Have written about marking Bar Admission Course exams, at the time when such exams were not multiple choice. Have also marked professional qualification exams for those wishing to become Chartered Accountants. What was then called the School of Accountancy in Ontario, which was the screening mechanism to determine suitability to write the Uniform Final Examination or Uniform Final Evaluation, as it then was called.
Very different from Bar Admission Course marking, where the intent was to convert an expository answer to a letter grade, relative to a series of model answers. In School of Accountancy marking, everything was on a marking key, with specific points.
Realized I was getting uncomfortable marking to a detailed key, when encountering answers where the student had placed all the points favouring one direction and all the points favouring the opposite direction in the same answer. The student ended up with close to a perfect mark, even though from the answer, it was evident that the student had no idea which way to go. Turned out that this was one of the “write for success” strategies, based on knowledge that one was writing to a specific marking key, and there was no global penalty for demonstrating complete lack of logic. Also, if the answer was unique and thoughtful, but not on the key, the student failed. Started to go cloudy when realized I was to award a mark for the word “tents”, wherever it appeared in the answer, and however illogically it appeared.
The process seemed to work well in identifying the genuinely superior students (with the exception of the strategic student, writing in both directions). It also seemed to work well in identifying students who could demonstrate little, if any, knowledge of the subject. Process had a major problem in distinguishing students in the mid-range, particularly those who might have been evaluated much higher, if a global perspective and an educator’s judgement could influence the outcome.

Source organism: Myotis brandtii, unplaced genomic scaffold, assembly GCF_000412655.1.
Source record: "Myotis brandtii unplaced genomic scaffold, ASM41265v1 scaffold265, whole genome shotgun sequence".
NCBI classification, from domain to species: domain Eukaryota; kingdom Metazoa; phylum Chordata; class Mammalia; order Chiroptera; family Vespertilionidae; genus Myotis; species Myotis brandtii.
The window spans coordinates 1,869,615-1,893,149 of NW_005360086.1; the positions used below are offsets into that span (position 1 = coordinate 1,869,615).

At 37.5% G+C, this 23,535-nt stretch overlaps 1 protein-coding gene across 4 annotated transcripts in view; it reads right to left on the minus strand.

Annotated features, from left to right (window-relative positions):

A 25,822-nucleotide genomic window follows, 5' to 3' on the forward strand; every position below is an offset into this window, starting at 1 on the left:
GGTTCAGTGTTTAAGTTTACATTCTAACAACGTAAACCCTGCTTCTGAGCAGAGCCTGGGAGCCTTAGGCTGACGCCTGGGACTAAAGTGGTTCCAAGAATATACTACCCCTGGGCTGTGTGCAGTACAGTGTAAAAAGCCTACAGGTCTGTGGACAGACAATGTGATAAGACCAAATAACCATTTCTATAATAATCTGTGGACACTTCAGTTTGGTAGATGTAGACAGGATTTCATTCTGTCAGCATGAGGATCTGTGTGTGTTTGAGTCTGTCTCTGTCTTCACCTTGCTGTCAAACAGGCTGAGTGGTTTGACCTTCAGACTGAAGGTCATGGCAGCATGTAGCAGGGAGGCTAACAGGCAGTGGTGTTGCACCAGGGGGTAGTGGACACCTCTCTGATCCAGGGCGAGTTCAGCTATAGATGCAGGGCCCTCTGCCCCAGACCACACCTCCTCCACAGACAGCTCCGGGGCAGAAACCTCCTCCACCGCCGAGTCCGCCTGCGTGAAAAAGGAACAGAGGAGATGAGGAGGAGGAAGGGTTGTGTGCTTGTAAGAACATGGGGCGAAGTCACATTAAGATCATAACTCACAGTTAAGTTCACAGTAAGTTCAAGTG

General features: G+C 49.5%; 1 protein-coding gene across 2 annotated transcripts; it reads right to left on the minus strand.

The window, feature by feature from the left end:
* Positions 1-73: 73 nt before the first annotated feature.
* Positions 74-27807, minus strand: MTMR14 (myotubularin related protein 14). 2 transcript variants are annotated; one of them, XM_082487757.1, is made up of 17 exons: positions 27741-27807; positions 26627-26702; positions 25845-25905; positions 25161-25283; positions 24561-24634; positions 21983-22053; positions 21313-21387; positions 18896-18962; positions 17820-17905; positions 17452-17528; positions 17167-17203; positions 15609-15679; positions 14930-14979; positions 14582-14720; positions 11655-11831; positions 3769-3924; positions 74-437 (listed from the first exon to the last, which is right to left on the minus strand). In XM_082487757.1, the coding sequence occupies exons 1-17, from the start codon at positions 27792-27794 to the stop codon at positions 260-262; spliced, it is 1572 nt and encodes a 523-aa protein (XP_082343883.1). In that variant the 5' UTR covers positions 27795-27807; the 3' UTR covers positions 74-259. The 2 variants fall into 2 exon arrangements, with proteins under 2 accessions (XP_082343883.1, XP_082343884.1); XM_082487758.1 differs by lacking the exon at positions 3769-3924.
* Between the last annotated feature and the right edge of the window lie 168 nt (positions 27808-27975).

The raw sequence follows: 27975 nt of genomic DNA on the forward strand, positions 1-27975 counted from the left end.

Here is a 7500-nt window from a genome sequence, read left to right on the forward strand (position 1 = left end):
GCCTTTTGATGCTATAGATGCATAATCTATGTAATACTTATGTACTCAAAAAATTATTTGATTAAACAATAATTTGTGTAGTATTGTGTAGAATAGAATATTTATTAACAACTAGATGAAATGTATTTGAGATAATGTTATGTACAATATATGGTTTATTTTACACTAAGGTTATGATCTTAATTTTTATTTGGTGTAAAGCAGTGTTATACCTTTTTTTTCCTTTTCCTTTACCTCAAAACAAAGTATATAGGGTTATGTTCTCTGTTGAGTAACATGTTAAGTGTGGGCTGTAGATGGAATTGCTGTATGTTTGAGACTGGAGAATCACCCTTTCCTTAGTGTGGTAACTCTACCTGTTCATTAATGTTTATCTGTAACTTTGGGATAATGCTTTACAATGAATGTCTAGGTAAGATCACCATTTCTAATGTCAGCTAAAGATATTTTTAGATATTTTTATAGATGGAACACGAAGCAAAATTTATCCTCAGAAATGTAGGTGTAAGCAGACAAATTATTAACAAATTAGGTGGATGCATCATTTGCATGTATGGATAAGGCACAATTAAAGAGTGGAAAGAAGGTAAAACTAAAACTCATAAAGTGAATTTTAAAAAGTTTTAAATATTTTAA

Not so. The people marking these exams seemed to be significantly represented by semi-professional markers, travelling the cross-country circuit to mark professional exams, according to the marking keys. As one person said to me, “you don’t have to be a professional accountant to mark these exams”.
Wondering if there is some mid-range between the multiple choice computer scan sheets and the judgement brought to marking expository answers. Perhaps some machine that can evaluate point content, in relation to a marking key.
Did it once and never sought to do it again. “Tents” as the deal-breaker.